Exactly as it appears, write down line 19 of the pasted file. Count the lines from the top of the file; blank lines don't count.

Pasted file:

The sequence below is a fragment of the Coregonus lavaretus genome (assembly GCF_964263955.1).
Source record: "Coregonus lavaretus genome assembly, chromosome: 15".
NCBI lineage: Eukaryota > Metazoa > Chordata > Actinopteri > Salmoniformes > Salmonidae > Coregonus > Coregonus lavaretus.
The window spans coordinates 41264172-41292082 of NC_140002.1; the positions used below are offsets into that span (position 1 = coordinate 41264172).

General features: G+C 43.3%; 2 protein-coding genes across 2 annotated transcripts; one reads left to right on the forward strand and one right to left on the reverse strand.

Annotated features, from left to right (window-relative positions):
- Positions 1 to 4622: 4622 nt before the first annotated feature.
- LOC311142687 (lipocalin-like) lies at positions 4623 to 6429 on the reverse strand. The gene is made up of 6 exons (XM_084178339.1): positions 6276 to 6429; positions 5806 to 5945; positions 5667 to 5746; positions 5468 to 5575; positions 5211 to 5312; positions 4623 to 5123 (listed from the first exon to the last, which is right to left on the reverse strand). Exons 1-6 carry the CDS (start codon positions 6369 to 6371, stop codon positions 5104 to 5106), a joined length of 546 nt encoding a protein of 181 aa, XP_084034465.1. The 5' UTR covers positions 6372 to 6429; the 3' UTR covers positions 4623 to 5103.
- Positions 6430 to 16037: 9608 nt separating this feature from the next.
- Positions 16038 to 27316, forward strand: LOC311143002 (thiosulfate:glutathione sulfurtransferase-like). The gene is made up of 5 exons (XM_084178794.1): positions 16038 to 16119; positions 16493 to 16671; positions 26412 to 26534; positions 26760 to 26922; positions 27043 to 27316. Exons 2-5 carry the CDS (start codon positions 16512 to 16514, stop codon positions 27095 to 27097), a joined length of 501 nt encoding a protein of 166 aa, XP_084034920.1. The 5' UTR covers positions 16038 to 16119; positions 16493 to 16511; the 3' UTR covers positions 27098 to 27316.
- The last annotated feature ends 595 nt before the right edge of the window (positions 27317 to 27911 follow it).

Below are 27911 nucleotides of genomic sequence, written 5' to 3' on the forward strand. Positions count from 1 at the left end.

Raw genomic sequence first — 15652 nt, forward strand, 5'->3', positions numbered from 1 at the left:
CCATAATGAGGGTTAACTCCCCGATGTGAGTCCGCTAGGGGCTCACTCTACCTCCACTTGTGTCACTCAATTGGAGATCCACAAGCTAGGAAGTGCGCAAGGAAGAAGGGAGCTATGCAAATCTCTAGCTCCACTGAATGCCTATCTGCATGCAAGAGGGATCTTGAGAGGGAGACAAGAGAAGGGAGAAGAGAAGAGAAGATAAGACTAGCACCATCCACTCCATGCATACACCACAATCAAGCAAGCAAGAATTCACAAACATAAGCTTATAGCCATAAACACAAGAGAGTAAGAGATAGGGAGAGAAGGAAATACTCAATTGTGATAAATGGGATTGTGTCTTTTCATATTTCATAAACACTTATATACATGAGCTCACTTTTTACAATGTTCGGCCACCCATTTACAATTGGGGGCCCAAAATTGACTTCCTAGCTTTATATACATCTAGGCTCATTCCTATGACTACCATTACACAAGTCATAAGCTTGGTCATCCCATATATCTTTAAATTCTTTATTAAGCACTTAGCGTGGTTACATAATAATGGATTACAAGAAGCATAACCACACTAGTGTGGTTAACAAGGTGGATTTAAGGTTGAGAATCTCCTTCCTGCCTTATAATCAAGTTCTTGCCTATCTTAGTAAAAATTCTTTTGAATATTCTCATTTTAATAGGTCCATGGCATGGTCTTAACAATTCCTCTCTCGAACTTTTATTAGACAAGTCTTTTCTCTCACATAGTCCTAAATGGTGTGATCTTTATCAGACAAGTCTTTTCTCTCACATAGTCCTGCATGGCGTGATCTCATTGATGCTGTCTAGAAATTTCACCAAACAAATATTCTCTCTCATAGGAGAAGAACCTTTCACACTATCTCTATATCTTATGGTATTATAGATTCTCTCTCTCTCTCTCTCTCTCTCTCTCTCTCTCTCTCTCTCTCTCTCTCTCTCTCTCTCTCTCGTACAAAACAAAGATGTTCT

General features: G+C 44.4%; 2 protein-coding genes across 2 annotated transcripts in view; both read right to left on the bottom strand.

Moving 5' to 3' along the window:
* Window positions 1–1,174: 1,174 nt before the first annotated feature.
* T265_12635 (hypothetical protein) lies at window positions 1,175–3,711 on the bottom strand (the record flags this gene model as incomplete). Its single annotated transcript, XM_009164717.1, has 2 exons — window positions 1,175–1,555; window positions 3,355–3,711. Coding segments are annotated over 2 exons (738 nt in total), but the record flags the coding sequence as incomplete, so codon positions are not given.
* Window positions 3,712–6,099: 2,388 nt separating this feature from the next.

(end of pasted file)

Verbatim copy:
* Window positions 3,712–6,099: 2,388 nt separating this feature from the next.